Wednesday, 1 July 2015

Of goats and kids

One of the most popular images on our website – judging from the number of times we’ve seen it copied –  is that of young Reg Grey driving a goat cart down the street in 1919. Reg later owned a hairdresser’s at Number 23 and his wife Enid Grey still lives in the street over the road at Number 37.

Reg’s mum or dad, or perhaps an indulgent uncle, would most likely have hired the cart nearby on the seafront next to Hove Lawns. Goat carts had been a popular attraction in Brighton since the 1830s, according to the Francis Frith website, but they were expensive, costing one shilling per hour by the mid 19th century.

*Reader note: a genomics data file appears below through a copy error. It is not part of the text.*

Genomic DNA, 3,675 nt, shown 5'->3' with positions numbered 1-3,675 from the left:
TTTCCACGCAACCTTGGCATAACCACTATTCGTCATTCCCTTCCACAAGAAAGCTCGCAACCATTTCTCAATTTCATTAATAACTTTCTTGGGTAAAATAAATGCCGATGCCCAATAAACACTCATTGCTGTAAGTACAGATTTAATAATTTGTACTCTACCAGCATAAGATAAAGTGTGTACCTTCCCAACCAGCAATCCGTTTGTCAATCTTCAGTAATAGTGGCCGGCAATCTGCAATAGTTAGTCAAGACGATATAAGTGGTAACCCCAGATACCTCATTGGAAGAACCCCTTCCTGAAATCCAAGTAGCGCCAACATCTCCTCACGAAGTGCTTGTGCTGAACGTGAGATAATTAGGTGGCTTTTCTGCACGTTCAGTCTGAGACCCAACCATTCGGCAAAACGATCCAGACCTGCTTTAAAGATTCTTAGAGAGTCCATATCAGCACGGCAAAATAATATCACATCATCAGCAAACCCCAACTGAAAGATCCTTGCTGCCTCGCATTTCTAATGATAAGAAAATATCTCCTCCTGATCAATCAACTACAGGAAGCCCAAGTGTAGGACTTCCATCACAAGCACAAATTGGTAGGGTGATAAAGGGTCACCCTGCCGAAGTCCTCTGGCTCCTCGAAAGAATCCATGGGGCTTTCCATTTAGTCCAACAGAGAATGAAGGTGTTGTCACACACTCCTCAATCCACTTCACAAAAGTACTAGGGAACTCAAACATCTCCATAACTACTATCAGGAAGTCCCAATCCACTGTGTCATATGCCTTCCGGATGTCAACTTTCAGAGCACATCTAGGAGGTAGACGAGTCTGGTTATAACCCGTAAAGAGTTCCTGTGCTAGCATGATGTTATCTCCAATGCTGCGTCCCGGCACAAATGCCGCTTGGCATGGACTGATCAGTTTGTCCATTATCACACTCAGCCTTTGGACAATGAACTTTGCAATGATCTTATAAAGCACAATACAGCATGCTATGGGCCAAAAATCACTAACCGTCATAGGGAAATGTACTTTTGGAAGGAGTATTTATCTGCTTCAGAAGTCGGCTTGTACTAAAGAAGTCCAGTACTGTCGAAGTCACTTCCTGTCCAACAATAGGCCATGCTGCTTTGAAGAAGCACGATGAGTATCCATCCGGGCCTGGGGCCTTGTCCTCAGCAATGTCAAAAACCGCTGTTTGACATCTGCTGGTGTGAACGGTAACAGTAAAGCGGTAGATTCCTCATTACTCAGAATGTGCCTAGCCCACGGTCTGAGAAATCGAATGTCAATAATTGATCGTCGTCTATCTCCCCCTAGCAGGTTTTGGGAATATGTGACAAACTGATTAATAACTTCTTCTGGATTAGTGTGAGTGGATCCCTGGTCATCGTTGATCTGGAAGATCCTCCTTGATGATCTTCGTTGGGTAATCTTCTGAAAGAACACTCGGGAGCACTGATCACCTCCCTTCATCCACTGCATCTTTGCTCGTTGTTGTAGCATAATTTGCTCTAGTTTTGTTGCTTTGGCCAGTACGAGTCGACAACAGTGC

Reg and his little sister Rita driving their goat cart down Temple Street

A flower girl and goat carts for hire near Hove Lawns, c.1890

A goat should only pull about 1 ½ times its own weight, according to experts in the field, so the little carts were perfect for carrying young'uns up and down the front, but they were also used for more workaday duties by tradesmen of the time, delivering items such as milk, vegetables and barrels of water.

Many of the carts, few of which have survived, were beautifully made by craftsmen and two motor companies of later renown, Peugeot in France and Studebaker in America, manufactured them before moving on to more glamorous vehicles.

Sadly the goats were often abused and ill treated. Local councils at seaside resorts later licensed all operators giving goat carriage rides and conditions improved somewhat.

In Brighton, the last known Harness Goat Licence was issued in 1953.

A couple of Victorian children take 'Our Morning Ride' on Madeira Drive

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